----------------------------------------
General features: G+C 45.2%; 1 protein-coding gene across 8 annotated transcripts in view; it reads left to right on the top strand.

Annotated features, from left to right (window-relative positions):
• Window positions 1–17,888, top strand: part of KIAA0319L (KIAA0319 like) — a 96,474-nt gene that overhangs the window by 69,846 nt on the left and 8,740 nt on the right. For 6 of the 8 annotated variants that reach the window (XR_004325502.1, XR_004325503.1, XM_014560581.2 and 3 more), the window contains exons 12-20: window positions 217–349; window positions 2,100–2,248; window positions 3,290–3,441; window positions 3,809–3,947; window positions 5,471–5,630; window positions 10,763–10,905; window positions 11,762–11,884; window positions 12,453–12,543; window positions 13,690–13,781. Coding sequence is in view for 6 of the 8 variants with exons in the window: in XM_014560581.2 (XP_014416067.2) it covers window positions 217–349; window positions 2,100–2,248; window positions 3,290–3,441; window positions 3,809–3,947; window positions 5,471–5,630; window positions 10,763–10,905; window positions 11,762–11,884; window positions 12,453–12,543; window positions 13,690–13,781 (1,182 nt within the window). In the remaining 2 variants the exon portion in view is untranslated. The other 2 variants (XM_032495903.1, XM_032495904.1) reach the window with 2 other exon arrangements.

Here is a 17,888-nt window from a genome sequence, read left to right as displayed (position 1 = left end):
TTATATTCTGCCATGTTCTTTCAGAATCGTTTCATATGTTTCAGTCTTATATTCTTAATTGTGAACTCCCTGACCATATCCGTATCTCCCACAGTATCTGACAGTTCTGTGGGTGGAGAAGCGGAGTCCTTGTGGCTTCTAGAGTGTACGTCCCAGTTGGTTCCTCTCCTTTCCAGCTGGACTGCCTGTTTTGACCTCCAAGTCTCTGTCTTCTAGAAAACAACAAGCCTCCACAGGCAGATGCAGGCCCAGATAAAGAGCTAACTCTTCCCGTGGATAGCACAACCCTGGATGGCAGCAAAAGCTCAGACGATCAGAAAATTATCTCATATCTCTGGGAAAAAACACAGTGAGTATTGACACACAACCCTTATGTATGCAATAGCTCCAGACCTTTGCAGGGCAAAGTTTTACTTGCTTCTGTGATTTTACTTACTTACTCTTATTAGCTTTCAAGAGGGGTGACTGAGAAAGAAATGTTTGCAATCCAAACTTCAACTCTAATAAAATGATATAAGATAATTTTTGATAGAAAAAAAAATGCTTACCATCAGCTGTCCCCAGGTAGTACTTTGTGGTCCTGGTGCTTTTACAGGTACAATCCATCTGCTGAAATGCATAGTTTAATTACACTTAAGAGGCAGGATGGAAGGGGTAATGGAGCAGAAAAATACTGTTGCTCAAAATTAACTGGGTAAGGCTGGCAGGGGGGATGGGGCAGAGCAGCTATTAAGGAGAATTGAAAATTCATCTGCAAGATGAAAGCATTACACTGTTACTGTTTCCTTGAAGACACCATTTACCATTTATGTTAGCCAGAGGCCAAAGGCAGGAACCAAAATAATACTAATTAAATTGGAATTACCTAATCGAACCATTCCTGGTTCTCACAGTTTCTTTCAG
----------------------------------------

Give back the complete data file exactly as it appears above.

General features: G+C 45.2%; 1 protein-coding gene across 8 annotated transcripts in view; it reads left to right on the top strand.

Annotated features, from left to right (window-relative positions):
• Window positions 1–17,888, top strand: part of KIAA0319L (KIAA0319 like) — a 96,474-nt gene that overhangs the window by 69,846 nt on the left and 8,740 nt on the right. For 6 of the 8 annotated variants that reach the window (XR_004325502.1, XR_004325503.1, XM_014560581.2 and 3 more), the window contains exons 12-20: window positions 217–349; window positions 2,100–2,248; window positions 3,290–3,441; window positions 3,809–3,947; window positions 5,471–5,630; window positions 10,763–10,905; window positions 11,762–11,884; window positions 12,453–12,543; window positions 13,690–13,781. Coding sequence is in view for 6 of the 8 variants with exons in the window: in XM_014560581.2 (XP_014416067.2) it covers window positions 217–349; window positions 2,100–2,248; window positions 3,290–3,441; window positions 3,809–3,947; window positions 5,471–5,630; window positions 10,763–10,905; window positions 11,762–11,884; window positions 12,453–12,543; window positions 13,690–13,781 (1,182 nt within the window). In the remaining 2 variants the exon portion in view is untranslated. The other 2 variants (XM_032495903.1, XM_032495904.1) reach the window with 2 other exon arrangements.

Here is a 17,888-nt window from a genome sequence, read left to right as displayed (position 1 = left end):
TTATATTCTGCCATGTTCTTTCAGAATCGTTTCATATGTTTCAGTCTTATATTCTTAATTGTGAACTCCCTGACCATATCCGTATCTCCCACAGTATCTGACAGTTCTGTGGGTGGAGAAGCGGAGTCCTTGTGGCTTCTAGAGTGTACGTCCCAGTTGGTTCCTCTCCTTTCCAGCTGGACTGCCTGTTTTGACCTCCAAGTCTCTGTCTTCTAGAAAACAACAAGCCTCCACAGGCAGATGCAGGCCCAGATAAAGAGCTAACTCTTCCCGTGGATAGCACAACCCTGGATGGCAGCAAAAGCTCAGACGATCAGAAAATTATCTCATATCTCTGGGAAAAAACACAGTGAGTATTGACACACAACCCTTATGTATGCAATAGCTCCAGACCTTTGCAGGGCAAAGTTTTACTTGCTTCTGTGATTTTACTTACTTACTCTTATTAGCTTTCAAGAGGGGTGACTGAGAAAGAAATGTTTGCAATCCAAACTTCAACTCTAATAAAATGATATAAGATAATTTTTGATAGAAAAAAAAATGCTTACCATCAGCTGTCCCCAGGTAGTACTTTGTGGTCCTGGTGCTTTTACAGGTACAATCCATCTGCTGAAATGCATAGTTTAATTACACTTAAGAGGCAGGATGGAAGGGGTAATGGAGCAGAAAAATACTGTTGCTCAAAATTAACTGGGTAAGGCTGGCAGGGGGGATGGGGCAGAGCAGCTATTAAGGAGAATTGAAAATTCATCTGCAAGATGAAAGCATTACACTGTTACTGTTTCCTTGAAGACACCATTTACCATTTATGTTAGCCAGAGGCCAAAGGCAGGAACCAAAATAATACTAATTAAATTGGAATTACCTAATCGAACCATTCCTGGTTCTCACAGTTTCTTTCAG